Outwitting pesky parasites

Jul 15, 2007

Across the southern United States, an invisible, yet deadly parasite known as the root-knot nematode is crippling soybean crops. While plant breeders are racing to develop cultivars resistant to the root-knot nematode, they are being slowed down by current time-consuming and expensive methods of screening for resistant plants. Now, researchers believe they have found a shortcut for screening resistant soybean crops.

Researchers at the University of Georgia report the discovery of several molecular markers that will help soybean breeders to accurately screen for root-knot resistant plants at a fraction of the time and cost of current screening techniques in the July issue of The Plant Genome.

While previous studies of soybean crops helped researchers to locate genes associated with root-knot nematode resistance, University of Georgia scientists recently identified single nucleotide polymorphisms (SNPs), slight variations in the DNA, nearby genetic regions that code root-knot nematode resistance. After linking the identified SNPs to root-knot nematode resistance, scientists developed a marker assisted screening test that used SNPs to determine whether or not plants were resistant to root-knot nematode.

“The basic objective of any breeding scheme is to identify elite individuals that can pass on their desirable characteristics,” explained Bo-Keun Ha, lead author of study. While Ha says most conventional breeders rely on phenotypic evaluations of plants to select the plant with most desirable traits, this process takes time and money. For example, if a breeder wants to select plants with resistance to root-knot nematode based upon a phenotypic evaluation alone, he or she must grow a large population of plants, inoculate plants with nematode eggs, wait until the growth of the nematode and evaluate the damage before selecting the most resistant plants.

Instead of relying on the time-consuming phenotypic screening to determine whether or not the root-knot resistance genes are present in soybean crops, “marker assisted selection can inform breeders about the presence of the resistance gene in individual plants,” said Ha. Also, because marker assisted selection involves the screening of a few markers across thousands of plants Ha pointed out that the marker assisted selection is rather inexpensive and time efficient.

“Our results found SNPs linked to two root-knot nematode resistance genes and developed the resources for a relatively high throughput method of selection for the two genes,” said Ha. “The SNP assays that we have reported will empower soybean breeders to efficiently incorporate root-knot resistance genes into new productive cultivars.”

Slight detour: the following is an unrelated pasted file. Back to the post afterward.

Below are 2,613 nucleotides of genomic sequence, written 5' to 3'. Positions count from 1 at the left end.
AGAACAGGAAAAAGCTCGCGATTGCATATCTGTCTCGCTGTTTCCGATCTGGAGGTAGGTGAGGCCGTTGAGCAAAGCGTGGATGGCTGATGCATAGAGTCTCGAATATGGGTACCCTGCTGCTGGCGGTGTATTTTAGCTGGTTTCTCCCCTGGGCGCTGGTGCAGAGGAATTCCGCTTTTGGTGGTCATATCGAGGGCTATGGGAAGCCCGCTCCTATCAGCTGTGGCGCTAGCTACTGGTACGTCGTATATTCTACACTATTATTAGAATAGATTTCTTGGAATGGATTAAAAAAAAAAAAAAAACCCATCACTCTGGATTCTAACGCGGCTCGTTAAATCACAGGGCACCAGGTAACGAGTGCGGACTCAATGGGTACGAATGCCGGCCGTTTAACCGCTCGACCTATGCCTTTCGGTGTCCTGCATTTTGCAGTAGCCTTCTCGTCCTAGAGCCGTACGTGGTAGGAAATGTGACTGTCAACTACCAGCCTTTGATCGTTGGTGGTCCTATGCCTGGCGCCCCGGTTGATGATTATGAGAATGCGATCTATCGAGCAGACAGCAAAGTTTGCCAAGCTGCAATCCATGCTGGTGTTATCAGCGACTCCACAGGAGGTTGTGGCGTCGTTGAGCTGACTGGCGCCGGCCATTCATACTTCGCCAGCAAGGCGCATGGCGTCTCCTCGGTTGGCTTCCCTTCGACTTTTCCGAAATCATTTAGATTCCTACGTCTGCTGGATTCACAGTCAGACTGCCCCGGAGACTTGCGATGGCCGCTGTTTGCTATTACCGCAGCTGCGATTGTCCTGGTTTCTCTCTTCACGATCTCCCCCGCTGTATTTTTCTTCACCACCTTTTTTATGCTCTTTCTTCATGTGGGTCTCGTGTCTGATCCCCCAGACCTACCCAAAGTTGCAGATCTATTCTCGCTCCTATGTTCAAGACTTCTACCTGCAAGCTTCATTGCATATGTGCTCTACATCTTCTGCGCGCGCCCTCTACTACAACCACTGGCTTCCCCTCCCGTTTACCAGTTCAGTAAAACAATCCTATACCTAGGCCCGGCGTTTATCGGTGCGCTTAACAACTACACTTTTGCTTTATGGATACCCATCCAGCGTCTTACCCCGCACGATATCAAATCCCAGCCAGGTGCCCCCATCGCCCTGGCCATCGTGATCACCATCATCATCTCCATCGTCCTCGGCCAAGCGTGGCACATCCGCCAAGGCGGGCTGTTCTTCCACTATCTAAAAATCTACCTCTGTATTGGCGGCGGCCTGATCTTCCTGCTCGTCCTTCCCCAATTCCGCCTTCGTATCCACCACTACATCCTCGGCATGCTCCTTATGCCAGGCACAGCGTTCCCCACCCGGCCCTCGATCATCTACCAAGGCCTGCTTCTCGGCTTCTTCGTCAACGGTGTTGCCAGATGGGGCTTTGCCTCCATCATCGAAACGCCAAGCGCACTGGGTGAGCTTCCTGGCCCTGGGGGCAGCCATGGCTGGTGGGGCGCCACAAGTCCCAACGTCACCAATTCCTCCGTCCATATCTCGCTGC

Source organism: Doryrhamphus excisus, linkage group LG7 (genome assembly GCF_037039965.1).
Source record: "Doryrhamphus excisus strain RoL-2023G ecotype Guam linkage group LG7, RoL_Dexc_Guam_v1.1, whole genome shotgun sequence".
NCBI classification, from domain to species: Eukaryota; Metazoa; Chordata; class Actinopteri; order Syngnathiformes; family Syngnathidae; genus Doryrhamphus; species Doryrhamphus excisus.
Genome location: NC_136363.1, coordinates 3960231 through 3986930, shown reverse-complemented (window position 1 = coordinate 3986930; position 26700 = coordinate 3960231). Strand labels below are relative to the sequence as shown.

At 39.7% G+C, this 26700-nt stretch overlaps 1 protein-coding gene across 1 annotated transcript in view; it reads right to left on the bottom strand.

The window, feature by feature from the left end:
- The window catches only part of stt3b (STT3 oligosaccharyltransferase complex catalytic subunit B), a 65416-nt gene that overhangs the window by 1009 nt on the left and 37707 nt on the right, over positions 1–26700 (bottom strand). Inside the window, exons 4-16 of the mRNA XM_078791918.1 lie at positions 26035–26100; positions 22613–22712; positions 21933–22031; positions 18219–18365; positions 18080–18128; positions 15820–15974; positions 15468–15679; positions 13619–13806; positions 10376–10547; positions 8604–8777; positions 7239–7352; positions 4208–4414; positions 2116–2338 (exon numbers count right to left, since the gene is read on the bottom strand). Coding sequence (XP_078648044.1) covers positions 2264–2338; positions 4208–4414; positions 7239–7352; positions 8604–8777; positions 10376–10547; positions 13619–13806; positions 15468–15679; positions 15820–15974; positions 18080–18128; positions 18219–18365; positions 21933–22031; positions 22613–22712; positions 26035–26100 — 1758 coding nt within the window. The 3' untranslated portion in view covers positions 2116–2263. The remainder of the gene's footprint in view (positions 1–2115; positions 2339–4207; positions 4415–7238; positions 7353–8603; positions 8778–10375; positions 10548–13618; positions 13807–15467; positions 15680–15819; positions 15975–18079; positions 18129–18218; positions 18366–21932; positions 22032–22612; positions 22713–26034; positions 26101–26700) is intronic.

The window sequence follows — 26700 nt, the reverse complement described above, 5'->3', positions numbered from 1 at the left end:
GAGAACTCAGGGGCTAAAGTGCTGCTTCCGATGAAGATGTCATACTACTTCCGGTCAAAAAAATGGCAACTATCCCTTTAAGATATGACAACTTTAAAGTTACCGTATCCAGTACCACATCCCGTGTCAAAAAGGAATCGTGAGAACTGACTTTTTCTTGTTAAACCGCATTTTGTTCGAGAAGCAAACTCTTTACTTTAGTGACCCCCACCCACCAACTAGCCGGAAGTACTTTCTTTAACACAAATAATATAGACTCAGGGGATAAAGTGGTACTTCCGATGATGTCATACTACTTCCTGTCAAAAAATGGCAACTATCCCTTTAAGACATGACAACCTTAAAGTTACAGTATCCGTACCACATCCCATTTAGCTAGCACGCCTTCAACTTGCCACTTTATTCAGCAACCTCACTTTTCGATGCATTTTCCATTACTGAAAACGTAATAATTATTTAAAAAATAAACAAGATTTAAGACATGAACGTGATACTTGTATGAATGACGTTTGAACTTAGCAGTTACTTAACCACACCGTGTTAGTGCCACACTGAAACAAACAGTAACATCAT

Source: Crop Science Society of America

Explore further: USDA seizes more than 1,200 illegal giant snails

add to favorites email to friend print save as pdf

Related Stories

FIXD tells car drivers via smartphone what is wrong

2 hours ago

A key source of anxiety while driving solo, when even a bothersome back-seat driver's comments would have made you listen: the "check engine" light is on but you do not feel, smell or see anything wrong. ...

Team pioneers strategy for creating new materials

3 hours ago

Making something new is never easy. Scientists constantly theorize about new materials, but when the material is manufactured it doesn't always work as expected. To create a new strategy for designing materials, ...

Shell files new plan to drill in Arctic

4 hours ago

Royal Dutch Shell has submitted a new plan for drilling in the Arctic offshore Alaska, more than one year after halting its program following several embarrassing mishaps.

Aging Africa

4 hours ago

In the September issue of GSA Today, Paul Bierman of the University of Vermont–Burlington and colleagues present a cosmogenic view of erosion, relief generation, and the age of faulting in southernmost Africa ...

Recommended for you

Team defines new biodiversity metric

4 hours ago

To understand how the repeated climatic shifts over the last 120,000 years may have influenced today's patterns of genetic diversity, a team of researchers led by City College of New York biologist Dr. Ana ...

Danish museum discovers unique gift from Charles Darwin

8 hours ago

The Natural History Museum of Denmark recently discovered a unique gift from one of the greatest-ever scientists. In 1854, Charles Darwin – father of the theory of evolution – sent a gift to his Danish ...

User comments : 0